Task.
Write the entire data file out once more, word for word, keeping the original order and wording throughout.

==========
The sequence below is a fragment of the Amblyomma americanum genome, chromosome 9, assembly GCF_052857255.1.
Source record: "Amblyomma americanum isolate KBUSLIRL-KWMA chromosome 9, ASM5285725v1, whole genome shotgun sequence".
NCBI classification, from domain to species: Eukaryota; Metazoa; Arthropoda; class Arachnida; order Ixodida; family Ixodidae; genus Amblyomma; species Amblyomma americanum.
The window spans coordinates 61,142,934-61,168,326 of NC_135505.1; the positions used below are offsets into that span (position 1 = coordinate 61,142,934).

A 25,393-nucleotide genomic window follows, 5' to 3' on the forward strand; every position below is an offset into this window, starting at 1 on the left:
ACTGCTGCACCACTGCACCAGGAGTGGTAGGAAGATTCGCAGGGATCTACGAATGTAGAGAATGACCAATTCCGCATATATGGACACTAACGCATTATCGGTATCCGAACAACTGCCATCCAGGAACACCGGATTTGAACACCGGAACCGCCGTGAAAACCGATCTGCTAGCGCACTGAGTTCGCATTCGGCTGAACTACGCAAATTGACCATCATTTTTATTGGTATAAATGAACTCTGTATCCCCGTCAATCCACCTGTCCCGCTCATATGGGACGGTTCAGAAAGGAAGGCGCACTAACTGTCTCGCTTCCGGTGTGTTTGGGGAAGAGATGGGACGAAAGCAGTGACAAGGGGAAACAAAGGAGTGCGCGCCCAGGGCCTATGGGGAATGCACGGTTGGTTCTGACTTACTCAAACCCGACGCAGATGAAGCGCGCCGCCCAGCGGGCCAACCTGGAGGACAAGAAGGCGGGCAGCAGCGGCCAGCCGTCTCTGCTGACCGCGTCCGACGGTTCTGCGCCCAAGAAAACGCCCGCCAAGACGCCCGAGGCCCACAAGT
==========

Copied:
The sequence below is a fragment of the Amblyomma americanum genome, chromosome 9, assembly GCF_052857255.1.
Source record: "Amblyomma americanum isolate KBUSLIRL-KWMA chromosome 9, ASM5285725v1, whole genome shotgun sequence".
NCBI classification, from domain to species: Eukaryota; Metazoa; Arthropoda; class Arachnida; order Ixodida; family Ixodidae; genus Amblyomma; species Amblyomma americanum.
The window spans coordinates 61,142,934-61,168,326 of NC_135505.1; the positions used below are offsets into that span (position 1 = coordinate 61,142,934).

A 25,393-nucleotide genomic window follows, 5' to 3' on the forward strand; every position below is an offset into this window, starting at 1 on the left:
ACTGCTGCACCACTGCACCAGGAGTGGTAGGAAGATTCGCAGGGATCTACGAATGTAGAGAATGACCAATTCCGCATATATGGACACTAACGCATTATCGGTATCCGAACAACTGCCATCCAGGAACACCGGATTTGAACACCGGAACCGCCGTGAAAACCGATCTGCTAGCGCACTGAGTTCGCATTCGGCTGAACTACGCAAATTGACCATCATTTTTATTGGTATAAATGAACTCTGTATCCCCGTCAATCCACCTGTCCCGCTCATATGGGACGGTTCAGAAAGGAAGGCGCACTAACTGTCTCGCTTCCGGTGTGTTTGGGGAAGAGATGGGACGAAAGCAGTGACAAGGGGAAACAAAGGAGTGCGCGCCCAGGGCCTATGGGGAATGCACGGTTGGTTCTGACTTACTCAAACCCGACGCAGATGAAGCGCGCCGCCCAGCGGGCCAACCTGGAGGACAAGAAGGCGGGCAGCAGCGGCCAGCCGTCTCTGCTGACCGCGTCCGACGGTTCTGCGCCCAAGAAAACGCCCGCCAAGACGCCCGAGGCCCACAAGT